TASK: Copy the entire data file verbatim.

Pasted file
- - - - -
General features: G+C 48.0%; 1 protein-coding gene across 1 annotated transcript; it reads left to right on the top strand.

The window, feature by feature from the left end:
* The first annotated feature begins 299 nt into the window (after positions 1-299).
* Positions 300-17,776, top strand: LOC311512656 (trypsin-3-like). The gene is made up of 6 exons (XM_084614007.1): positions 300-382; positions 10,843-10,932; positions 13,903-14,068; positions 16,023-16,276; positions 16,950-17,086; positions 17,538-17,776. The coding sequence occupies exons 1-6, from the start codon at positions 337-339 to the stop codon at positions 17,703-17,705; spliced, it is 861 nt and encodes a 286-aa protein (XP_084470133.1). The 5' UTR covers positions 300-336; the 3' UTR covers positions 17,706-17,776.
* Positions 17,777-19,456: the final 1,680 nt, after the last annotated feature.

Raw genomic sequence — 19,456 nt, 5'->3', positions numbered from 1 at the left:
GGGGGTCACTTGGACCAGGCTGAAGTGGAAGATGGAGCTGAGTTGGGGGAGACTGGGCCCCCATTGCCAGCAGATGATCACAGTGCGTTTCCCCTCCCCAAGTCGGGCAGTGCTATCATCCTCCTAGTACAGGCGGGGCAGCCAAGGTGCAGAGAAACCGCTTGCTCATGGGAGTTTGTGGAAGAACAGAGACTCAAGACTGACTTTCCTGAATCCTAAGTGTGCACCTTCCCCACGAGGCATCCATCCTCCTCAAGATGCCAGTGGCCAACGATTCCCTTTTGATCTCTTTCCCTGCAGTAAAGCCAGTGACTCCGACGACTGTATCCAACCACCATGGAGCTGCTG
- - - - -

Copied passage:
General features: G+C 48.0%; 1 protein-coding gene across 1 annotated transcript; it reads left to right on the top strand.

The window, feature by feature from the left end:
* The first annotated feature begins 299 nt into the window (after positions 1-299).
* Positions 300-17,776, top strand: LOC311512656 (trypsin-3-like). The gene is made up of 6 exons (XM_084614007.1): positions 300-382; positions 10,843-10,932; positions 13,903-14,068; positions 16,023-16,276; positions 16,950-17,086; positions 17,538-17,776. The coding sequence occupies exons 1-6, from the start codon at positions 337-339 to the stop codon at positions 17,703-17,705; spliced, it is 861 nt and encodes a 286-aa protein (XP_084470133.1). The 5' UTR covers positions 300-336; the 3' UTR covers positions 17,706-17,776.
* Positions 17,777-19,456: the final 1,680 nt, after the last annotated feature.

Raw genomic sequence — 19,456 nt, 5'->3', positions numbered from 1 at the left:
GGGGGTCACTTGGACCAGGCTGAAGTGGAAGATGGAGCTGAGTTGGGGGAGACTGGGCCCCCATTGCCAGCAGATGATCACAGTGCGTTTCCCCTCCCCAAGTCGGGCAGTGCTATCATCCTCCTAGTACAGGCGGGGCAGCCAAGGTGCAGAGAAACCGCTTGCTCATGGGAGTTTGTGGAAGAACAGAGACTCAAGACTGACTTTCCTGAATCCTAAGTGTGCACCTTCCCCACGAGGCATCCATCCTCCTCAAGATGCCAGTGGCCAACGATTCCCTTTTGATCTCTTTCCCTGCAGTAAAGCCAGTGACTCCGACGACTGTATCCAACCACCATGGAGCTGCTG